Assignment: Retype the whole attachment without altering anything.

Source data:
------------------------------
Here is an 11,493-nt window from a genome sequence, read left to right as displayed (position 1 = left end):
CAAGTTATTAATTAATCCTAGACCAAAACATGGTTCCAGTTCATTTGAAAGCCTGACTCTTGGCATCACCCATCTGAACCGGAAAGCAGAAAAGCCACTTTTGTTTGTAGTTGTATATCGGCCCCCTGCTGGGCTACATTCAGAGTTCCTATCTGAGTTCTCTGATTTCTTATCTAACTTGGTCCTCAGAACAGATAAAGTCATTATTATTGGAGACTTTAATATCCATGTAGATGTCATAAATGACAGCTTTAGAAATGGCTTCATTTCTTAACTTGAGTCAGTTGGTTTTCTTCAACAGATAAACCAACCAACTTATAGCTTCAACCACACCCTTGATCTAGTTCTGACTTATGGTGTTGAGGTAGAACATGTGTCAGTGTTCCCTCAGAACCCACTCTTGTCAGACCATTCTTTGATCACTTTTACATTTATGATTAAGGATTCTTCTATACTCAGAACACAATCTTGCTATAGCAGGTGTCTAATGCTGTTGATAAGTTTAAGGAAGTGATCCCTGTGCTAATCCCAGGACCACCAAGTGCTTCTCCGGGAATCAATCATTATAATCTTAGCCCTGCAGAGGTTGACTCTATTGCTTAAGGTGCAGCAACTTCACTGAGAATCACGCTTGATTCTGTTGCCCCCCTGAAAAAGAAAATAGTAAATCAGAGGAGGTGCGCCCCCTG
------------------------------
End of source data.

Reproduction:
Here is an 11,493-nt window from a genome sequence, read left to right as displayed (position 1 = left end):
CAAGTTATTAATTAATCCTAGACCAAAACATGGTTCCAGTTCATTTGAAAGCCTGACTCTTGGCATCACCCATCTGAACCGGAAAGCAGAAAAGCCACTTTTGTTTGTAGTTGTATATCGGCCCCCTGCTGGGCTACATTCAGAGTTCCTATCTGAGTTCTCTGATTTCTTATCTAACTTGGTCCTCAGAACAGATAAAGTCATTATTATTGGAGACTTTAATATCCATGTAGATGTCATAAATGACAGCTTTAGAAATGGCTTCATTTCTTAACTTGAGTCAGTTGGTTTTCTTCAACAGATAAACCAACCAACTTATAGCTTCAACCACACCCTTGATCTAGTTCTGACTTATGGTGTTGAGGTAGAACATGTGTCAGTGTTCCCTCAGAACCCACTCTTGTCAGACCATTCTTTGATCACTTTTACATTTATGATTAAGGATTCTTCTATACTCAGAACACAATCTTGCTATAGCAGGTGTCTAATGCTGTTGATAAGTTTAAGGAAGTGATCCCTGTGCTAATCCCAGGACCACCAAGTGCTTCTCCGGGAATCAATCATTATAATCTTAGCCCTGCAGAGGTTGACTCTATTGCTTAAGGTGCAGCAACTTCACTGAGAATCACGCTTGATTCTGTTGCCCCCCTGAAAAAGAAAATAGTAAATCAGAGGAGGTGCGCCCCCTG